Fasting is about nearness. Stop for a minute and consider Jesus’ words in Matthew 9.
Jesus replied, “Do wedding guests mourn while celebrating with the groom? Of course not. But someday the groom will be taken away from them, and then they will fast” (Matthew 9:15, NLT).
Jesus’ analogy was all about nearness. He referred to Himself as the groom in a wedding party. At the moment Jesus spoke these words, His disciples were experiencing in-person communion with the Son of God, but Jesus knew there was coming a day when that nearness would be interrupted. And that day started the moment Jesus ascended to Heaven after His resurrection and continues right into the present. Though Jesus is present with us through the person of the Holy Spirit, Paul said in 2 Corinthians 5:8, “We [would] prefer to be absent from the body and at home with the Lord.” In other words, every Christian experiences a kind of homesickness for the Savior.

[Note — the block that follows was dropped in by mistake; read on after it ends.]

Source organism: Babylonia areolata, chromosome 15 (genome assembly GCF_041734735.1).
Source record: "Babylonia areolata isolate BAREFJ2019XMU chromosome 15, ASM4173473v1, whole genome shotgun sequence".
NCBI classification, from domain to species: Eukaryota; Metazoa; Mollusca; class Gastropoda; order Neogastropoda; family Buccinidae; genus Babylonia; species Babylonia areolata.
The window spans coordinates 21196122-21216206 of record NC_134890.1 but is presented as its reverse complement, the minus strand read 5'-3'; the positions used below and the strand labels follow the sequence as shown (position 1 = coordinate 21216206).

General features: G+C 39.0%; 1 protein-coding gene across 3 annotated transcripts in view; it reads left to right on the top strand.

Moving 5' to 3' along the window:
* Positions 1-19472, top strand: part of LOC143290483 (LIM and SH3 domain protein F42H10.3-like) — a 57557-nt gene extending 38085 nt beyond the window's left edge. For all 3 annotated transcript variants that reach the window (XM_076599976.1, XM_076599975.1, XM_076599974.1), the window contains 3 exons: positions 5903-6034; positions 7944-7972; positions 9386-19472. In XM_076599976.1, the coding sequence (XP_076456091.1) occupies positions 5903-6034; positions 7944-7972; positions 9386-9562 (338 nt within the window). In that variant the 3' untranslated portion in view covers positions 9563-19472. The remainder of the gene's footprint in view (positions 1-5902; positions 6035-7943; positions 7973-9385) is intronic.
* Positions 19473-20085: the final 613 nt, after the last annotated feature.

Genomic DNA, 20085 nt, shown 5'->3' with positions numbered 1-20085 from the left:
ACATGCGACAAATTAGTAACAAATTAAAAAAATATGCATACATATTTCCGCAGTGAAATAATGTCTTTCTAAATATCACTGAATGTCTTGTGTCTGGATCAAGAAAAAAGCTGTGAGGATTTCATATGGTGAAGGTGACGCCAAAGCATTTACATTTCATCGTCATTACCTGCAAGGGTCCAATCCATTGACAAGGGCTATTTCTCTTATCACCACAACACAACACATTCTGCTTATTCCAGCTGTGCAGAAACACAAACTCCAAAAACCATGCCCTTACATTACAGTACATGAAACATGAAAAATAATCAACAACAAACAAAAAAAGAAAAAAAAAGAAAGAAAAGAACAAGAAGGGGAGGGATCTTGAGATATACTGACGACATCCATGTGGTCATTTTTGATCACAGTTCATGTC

John Piper writes, “In this age there is an ache and a longing… inside every Christian that Jesus is not here as fully and intimately and as powerfully and as gloriously as we want him to be. And that is why we fast.” When we long to draw closer to God and experience His empowering presence more fully than we are, fasting is the right response.
During this time of fasting and prayer, we are acknowledging with our hunger that we want to be closer, and that is a cry that God will honor!
Matthew 9:14-15 ESV
Then the disciples of John came to him, saying, “Why do we and the Pharisees fast, but your disciples do not fast?” And Jesus said to them, “Can the wedding guests mourn as long as the bridegroom is with them? The days will come when the bridegroom is taken away from them, and then they will fast.
James 4:8a ESV
Draw near to God, and he will draw near to you.